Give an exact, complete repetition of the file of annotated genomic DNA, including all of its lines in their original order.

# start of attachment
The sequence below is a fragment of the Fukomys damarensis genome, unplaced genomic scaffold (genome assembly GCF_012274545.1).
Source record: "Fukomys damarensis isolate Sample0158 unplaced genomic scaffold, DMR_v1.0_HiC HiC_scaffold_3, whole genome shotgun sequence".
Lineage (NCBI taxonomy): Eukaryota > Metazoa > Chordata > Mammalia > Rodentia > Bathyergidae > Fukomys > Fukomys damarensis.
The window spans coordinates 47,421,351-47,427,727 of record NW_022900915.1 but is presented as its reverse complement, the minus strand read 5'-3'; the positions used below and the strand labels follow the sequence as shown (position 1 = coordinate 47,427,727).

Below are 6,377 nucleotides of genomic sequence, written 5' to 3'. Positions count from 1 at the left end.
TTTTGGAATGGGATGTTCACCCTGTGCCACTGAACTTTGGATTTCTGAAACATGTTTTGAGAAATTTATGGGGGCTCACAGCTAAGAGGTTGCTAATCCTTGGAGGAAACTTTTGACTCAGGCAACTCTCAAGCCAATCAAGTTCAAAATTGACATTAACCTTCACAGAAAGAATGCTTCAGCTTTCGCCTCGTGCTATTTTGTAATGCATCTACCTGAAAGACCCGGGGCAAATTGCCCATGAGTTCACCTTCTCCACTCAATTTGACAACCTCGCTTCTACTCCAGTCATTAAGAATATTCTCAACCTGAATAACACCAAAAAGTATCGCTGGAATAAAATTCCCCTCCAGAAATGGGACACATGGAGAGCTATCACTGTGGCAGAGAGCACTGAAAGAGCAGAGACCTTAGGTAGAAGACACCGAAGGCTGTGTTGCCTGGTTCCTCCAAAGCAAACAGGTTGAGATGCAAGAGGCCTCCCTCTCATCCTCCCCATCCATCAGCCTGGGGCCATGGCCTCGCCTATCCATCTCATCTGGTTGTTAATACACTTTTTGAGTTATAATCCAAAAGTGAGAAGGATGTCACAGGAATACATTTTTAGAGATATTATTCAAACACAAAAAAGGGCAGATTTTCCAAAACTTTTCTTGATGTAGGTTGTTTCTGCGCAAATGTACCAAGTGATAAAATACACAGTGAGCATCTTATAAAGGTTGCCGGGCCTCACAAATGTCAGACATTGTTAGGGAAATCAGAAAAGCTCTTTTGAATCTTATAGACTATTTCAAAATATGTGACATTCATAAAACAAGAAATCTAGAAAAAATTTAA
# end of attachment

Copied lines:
The sequence below is a fragment of the Fukomys damarensis genome, unplaced genomic scaffold (genome assembly GCF_012274545.1).
Source record: "Fukomys damarensis isolate Sample0158 unplaced genomic scaffold, DMR_v1.0_HiC HiC_scaffold_3, whole genome shotgun sequence".
Lineage (NCBI taxonomy): Eukaryota > Metazoa > Chordata > Mammalia > Rodentia > Bathyergidae > Fukomys > Fukomys damarensis.
The window spans coordinates 47,421,351-47,427,727 of record NW_022900915.1 but is presented as its reverse complement, the minus strand read 5'-3'; the positions used below and the strand labels follow the sequence as shown (position 1 = coordinate 47,427,727).

Below are 6,377 nucleotides of genomic sequence, written 5' to 3'. Positions count from 1 at the left end.
TTTTGGAATGGGATGTTCACCCTGTGCCACTGAACTTTGGATTTCTGAAACATGTTTTGAGAAATTTATGGGGGCTCACAGCTAAGAGGTTGCTAATCCTTGGAGGAAACTTTTGACTCAGGCAACTCTCAAGCCAATCAAGTTCAAAATTGACATTAACCTTCACAGAAAGAATGCTTCAGCTTTCGCCTCGTGCTATTTTGTAATGCATCTACCTGAAAGACCCGGGGCAAATTGCCCATGAGTTCACCTTCTCCACTCAATTTGACAACCTCGCTTCTACTCCAGTCATTAAGAATATTCTCAACCTGAATAACACCAAAAAGTATCGCTGGAATAAAATTCCCCTCCAGAAATGGGACACATGGAGAGCTATCACTGTGGCAGAGAGCACTGAAAGAGCAGAGACCTTAGGTAGAAGACACCGAAGGCTGTGTTGCCTGGTTCCTCCAAAGCAAACAGGTTGAGATGCAAGAGGCCTCCCTCTCATCCTCCCCATCCATCAGCCTGGGGCCATGGCCTCGCCTATCCATCTCATCTGGTTGTTAATACACTTTTTGAGTTATAATCCAAAAGTGAGAAGGATGTCACAGGAATACATTTTTAGAGATATTATTCAAACACAAAAAAGGGCAGATTTTCCAAAACTTTTCTTGATGTAGGTTGTTTCTGCGCAAATGTACCAAGTGATAAAATACACAGTGAGCATCTTATAAAGGTTGCCGGGCCTCACAAATGTCAGACATTGTTAGGGAAATCAGAAAAGCTCTTTTGAATCTTATAGACTATTTCAAAATATGTGACATTCATAAAACAAGAAATCTAGAAAAAATTTAA